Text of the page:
This province is one of the richest in India and they benefitted greatly from this new capture. The expansion of the Brtish throughout Inida was made easy through the disunity among Indian Princely states. There was no lack of people willing to betray their country for a good price, bribiery was a key tactic. There is even a case of Mir Jaffar betraying his master since he wanted to be a
What came from Britain colonising countries all over the world? The British Empire was once regarded as ‘the empire on which the sun never sets’. Besides the significance this holds symbolically - in terms of the ‘we will never cease’ spirit, it also holds quite a literal truth because at one point in time, the British Empire was so well spread that the sun was always shining somewhere which Britain had conquered. Britain had a sizeable overseas military resulting in it being essentially effortless for the British to colonise a multitude of countries around the world, including but not limited to India, Canada, Papua New Guinea, areas of Africa and Australia. Britain became of higher wealth from all of this colonisation - profits gained in the early centuries came mostly from the trade of furs, tea and slaves.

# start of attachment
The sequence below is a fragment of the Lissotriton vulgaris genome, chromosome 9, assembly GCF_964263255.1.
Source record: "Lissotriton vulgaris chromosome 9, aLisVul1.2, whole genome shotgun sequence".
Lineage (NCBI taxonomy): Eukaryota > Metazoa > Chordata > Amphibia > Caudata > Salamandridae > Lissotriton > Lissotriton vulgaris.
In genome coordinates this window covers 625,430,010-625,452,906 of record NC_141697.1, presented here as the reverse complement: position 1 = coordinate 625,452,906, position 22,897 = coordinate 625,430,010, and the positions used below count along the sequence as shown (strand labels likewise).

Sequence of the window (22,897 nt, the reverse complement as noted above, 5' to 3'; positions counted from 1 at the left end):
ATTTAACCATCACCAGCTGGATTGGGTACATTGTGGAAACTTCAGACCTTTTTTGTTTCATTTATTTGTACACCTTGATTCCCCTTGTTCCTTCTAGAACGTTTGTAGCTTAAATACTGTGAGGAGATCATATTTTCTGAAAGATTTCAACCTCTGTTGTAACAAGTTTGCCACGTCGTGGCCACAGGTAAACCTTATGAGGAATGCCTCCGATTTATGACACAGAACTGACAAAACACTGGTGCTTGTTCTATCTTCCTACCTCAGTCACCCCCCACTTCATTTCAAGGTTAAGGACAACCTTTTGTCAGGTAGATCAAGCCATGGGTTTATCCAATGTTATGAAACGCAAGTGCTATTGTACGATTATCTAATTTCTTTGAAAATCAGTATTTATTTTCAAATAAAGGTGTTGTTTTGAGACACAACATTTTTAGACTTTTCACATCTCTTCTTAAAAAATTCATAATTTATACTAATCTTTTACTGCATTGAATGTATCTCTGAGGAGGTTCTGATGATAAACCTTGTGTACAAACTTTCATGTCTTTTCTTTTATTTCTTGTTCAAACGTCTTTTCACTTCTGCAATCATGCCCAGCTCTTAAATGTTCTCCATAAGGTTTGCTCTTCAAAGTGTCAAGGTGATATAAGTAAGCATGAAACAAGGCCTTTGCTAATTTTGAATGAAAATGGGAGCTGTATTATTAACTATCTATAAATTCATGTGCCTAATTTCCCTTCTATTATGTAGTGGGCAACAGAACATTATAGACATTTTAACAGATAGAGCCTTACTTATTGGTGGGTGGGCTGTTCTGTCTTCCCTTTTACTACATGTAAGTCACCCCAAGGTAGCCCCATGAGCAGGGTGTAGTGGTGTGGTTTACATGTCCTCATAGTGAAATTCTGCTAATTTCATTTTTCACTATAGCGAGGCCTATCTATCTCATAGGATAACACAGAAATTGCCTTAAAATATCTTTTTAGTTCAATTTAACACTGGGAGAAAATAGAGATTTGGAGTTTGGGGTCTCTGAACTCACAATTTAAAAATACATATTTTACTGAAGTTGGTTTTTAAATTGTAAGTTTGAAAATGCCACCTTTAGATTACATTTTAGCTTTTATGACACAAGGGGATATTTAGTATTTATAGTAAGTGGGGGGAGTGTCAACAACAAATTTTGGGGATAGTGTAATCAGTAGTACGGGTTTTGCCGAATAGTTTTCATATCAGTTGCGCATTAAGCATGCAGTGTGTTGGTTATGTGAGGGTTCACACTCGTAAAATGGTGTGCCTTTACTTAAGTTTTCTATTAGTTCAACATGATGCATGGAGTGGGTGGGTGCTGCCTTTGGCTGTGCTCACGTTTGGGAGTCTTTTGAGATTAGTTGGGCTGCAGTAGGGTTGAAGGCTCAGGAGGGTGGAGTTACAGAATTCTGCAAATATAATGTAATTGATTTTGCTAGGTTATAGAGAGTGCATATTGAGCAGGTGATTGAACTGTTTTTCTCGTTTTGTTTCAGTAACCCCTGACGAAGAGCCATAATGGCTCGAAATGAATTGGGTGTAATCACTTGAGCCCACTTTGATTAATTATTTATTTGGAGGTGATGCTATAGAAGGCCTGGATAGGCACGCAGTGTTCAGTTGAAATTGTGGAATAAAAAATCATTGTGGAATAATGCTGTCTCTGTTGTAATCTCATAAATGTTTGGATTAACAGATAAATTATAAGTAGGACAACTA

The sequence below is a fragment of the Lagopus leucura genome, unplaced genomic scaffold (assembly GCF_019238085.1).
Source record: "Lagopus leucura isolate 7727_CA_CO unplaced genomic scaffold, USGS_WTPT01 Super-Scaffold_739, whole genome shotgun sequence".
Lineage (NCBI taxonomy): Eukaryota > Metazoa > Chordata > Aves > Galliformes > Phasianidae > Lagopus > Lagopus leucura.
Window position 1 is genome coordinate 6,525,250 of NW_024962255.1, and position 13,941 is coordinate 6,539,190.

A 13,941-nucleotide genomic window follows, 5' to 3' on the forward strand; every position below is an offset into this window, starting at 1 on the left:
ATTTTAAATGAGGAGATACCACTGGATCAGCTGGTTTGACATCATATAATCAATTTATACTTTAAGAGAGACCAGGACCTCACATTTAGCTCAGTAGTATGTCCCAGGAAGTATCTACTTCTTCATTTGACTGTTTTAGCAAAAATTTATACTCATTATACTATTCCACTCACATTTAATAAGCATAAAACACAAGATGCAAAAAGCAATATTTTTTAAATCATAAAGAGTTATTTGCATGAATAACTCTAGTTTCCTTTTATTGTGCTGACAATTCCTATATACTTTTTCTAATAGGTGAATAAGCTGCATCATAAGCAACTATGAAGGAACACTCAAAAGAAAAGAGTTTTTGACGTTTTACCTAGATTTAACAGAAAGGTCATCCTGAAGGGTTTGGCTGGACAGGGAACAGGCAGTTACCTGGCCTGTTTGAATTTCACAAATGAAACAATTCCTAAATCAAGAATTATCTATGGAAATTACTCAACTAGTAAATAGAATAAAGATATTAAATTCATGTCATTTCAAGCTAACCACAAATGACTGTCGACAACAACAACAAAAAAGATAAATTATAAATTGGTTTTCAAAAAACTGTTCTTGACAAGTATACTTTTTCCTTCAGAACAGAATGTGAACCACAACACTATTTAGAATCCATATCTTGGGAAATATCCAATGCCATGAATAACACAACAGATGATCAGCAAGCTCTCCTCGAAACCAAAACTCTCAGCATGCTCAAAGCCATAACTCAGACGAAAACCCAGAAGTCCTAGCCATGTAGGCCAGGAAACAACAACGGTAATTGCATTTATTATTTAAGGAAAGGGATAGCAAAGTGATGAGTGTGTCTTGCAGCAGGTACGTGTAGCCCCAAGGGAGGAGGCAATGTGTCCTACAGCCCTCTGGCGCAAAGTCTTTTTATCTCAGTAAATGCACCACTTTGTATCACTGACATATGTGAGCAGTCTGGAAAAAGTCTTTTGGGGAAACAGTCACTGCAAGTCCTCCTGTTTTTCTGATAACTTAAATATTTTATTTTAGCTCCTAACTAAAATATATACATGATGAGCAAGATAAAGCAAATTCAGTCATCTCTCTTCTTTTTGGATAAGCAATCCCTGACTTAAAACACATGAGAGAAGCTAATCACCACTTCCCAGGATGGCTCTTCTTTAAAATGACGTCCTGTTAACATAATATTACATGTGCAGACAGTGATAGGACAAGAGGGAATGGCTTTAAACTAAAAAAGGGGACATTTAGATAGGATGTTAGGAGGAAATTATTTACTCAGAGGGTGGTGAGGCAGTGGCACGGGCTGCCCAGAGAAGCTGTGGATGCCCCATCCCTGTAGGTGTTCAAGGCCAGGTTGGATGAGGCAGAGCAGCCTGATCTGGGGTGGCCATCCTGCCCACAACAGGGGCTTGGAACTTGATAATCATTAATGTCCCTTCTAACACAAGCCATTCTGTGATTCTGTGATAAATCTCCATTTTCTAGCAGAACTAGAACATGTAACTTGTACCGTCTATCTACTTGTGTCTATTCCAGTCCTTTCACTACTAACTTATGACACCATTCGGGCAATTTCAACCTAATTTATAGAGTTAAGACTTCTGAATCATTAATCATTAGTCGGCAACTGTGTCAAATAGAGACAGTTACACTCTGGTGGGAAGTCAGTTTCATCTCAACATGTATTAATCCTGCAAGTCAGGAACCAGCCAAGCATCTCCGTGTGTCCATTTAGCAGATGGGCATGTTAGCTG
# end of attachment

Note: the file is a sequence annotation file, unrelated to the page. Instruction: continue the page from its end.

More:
The upcoming paragraph will go into further detail on the specifically how the English language enhanced India 's economy. British colonisation of India enabled Indians to be able to speak english which lead to Indian trading being further enhanced. As Mr. Masani stated, “The most vocal demands for English teaching now come from India 's most disadvantaged communities.” which follows up with the fact that India is one of the biggest trading partners with countries such as USA, Singapore, Hong Kong and other European Countries that have a basic understanding of English. The reason that English is considered useful is because the Indians believed that the English is the key to success, as stated by Mr Matani, saying that there is an drastic increasing demand and request for english education in India coming from the most rural and unprivileged places of India. Taking into account that the British Empire once had the world 's largest Maritime Empire, which means that there will be lots of potential trading
On the contrary, it seems to be trying to give expression to the Indian experience of the modern predicament, while frankly modelling itself on Western originals. Another notable writer and one of the leading personalities of the Gandhian age was K.A.Abbas who wrote Inqilab (1955). Although written during 1942 to 1049, the novel actually covers the earlier period commencing from Rowaltt Bill and the Jallianwalla Baugh tragedy to the Salt Satyagraha and the Gandhi Irwin Pact of 1931. The novelist’s ambitious intention is to project the Gandhian Revolutionary Age in its entirety. Inquilab means revolution.